EHV-1: A Constant Threat to the Horse Industry

Fatai S. Oladunni, David W. Horohov, Thomas M. Chambers

Research output: Contribution to journalReview articlepeer-review

47 Scopus citations


Equine herpesvirus-1 (EHV-1) is one of the most important and prevalent viral pathogens of horses and a major threat to the equine industry throughout most of the world. EHV-1 primarily causes respiratory disease but viral spread to distant organs enables the development of more severe sequelae; abortion and neurologic disease. The virus can also undergo latency during which viral genes are minimally expressed, and reactivate to produce lytic infection at any time. Recently, there has been a trend of increasing numbers of outbreaks of a devastating form of EHV-1, equine herpesviral myeloencephalopathy. This review presents detailed information on EHV-1, from the discovery of the virus to latest developments on treatment and control of the diseases it causes. We also provide updates on recent EHV-1 research with particular emphasis on viral biology which enables pathogenesis in the natural host. The information presented herein will be useful in understanding EHV-1 and formulating policies that would help limit the spread of EHV-1 within horse populations.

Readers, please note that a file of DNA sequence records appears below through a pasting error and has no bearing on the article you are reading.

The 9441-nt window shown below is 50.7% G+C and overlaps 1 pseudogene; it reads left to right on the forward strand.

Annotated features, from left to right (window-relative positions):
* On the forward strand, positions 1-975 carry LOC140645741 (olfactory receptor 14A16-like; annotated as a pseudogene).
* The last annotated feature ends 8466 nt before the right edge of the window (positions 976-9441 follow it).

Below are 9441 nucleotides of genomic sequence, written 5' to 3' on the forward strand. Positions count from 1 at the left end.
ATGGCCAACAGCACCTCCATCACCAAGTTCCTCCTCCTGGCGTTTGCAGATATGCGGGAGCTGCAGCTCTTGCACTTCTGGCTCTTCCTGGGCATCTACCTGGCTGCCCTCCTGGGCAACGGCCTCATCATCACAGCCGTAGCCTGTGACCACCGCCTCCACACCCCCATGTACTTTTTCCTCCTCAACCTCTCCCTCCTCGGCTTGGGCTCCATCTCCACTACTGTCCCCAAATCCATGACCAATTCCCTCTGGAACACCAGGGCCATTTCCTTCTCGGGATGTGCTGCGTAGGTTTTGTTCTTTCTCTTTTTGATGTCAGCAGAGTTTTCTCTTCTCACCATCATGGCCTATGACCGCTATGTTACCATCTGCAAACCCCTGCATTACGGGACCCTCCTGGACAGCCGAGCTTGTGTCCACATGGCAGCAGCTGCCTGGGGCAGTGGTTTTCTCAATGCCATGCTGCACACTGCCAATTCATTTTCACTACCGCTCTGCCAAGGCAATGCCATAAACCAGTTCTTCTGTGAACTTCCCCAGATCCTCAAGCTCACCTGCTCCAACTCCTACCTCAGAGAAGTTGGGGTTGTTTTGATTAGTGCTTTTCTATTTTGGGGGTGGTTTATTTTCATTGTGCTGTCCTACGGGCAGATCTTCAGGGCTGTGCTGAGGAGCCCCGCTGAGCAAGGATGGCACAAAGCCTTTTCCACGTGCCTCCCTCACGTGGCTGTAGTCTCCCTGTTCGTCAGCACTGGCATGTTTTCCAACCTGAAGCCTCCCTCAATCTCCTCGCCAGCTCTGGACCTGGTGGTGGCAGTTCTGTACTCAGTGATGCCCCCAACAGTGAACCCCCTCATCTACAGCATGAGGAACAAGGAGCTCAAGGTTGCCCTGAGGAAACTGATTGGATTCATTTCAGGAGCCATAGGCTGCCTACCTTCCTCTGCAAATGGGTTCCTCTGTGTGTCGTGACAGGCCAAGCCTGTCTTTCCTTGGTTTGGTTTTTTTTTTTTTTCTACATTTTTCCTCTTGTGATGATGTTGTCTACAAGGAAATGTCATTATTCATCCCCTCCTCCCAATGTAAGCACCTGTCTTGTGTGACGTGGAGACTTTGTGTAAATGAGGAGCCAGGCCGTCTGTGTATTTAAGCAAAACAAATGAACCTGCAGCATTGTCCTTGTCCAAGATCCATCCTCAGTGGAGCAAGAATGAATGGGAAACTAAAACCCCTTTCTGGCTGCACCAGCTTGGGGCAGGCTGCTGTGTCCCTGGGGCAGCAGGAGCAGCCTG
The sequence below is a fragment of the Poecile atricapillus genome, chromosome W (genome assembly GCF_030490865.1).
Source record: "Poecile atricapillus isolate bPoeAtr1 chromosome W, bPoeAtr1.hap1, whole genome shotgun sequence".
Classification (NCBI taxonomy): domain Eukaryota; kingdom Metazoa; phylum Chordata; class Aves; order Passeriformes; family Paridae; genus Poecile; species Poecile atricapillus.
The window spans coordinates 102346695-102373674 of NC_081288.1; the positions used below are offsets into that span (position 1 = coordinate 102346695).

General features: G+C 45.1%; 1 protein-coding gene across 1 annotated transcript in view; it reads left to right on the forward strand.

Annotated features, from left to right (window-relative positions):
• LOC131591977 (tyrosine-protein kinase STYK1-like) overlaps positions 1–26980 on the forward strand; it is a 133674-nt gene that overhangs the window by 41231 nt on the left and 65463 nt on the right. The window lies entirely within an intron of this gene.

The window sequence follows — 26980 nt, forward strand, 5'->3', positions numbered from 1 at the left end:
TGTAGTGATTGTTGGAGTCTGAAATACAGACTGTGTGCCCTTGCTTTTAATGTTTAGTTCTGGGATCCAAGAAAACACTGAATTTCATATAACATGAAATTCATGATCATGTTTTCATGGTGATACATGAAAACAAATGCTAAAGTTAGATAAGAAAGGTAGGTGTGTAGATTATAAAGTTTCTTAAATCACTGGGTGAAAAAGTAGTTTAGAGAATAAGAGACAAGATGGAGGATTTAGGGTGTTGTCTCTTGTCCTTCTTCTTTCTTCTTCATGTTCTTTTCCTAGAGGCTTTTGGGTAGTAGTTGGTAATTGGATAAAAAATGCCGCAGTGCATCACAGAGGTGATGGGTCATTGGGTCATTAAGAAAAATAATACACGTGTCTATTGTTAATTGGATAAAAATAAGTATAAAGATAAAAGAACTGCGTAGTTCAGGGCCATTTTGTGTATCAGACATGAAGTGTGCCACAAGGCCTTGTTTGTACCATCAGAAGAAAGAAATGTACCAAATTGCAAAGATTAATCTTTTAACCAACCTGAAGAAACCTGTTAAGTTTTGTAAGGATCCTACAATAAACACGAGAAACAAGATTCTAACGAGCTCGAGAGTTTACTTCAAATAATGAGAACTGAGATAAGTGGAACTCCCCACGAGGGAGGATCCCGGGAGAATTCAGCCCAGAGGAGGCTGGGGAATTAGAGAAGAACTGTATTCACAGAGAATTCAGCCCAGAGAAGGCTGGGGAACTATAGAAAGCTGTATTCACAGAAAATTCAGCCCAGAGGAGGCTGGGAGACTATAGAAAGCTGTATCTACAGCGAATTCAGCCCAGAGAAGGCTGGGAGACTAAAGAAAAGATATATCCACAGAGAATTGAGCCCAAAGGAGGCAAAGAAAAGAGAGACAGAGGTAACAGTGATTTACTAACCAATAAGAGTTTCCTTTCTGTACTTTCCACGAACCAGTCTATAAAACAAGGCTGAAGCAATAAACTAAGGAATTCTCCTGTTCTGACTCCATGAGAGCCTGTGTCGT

Original languageEnglish
Article number2668
JournalFrontiers in Microbiology
StatePublished - Dec 3 2019

Bibliographical note

Funding Information:
FO was supported by grant from the American Quarter Horse Association Young Investigator Award and by a fellowship from the Geoffrey C. Hughes Foundation. This work was supported in part by a grant from the Equine Drug Research Council of the Kentucky Horse Racing Commission. This work is a project of the Kentucky Agricultural Experiment Station (KY014053), supported by the National Institute of Food and Agriculture, U.S. Department of Agriculture, Animal Health Program.

Publisher Copyright:
© Copyright © 2019 Oladunni, Horohov and Chambers.


  • EHV-1
  • abortion
  • horse
  • latency
  • myeloencephalopathy

ASJC Scopus subject areas

  • Microbiology
  • Microbiology (medical)


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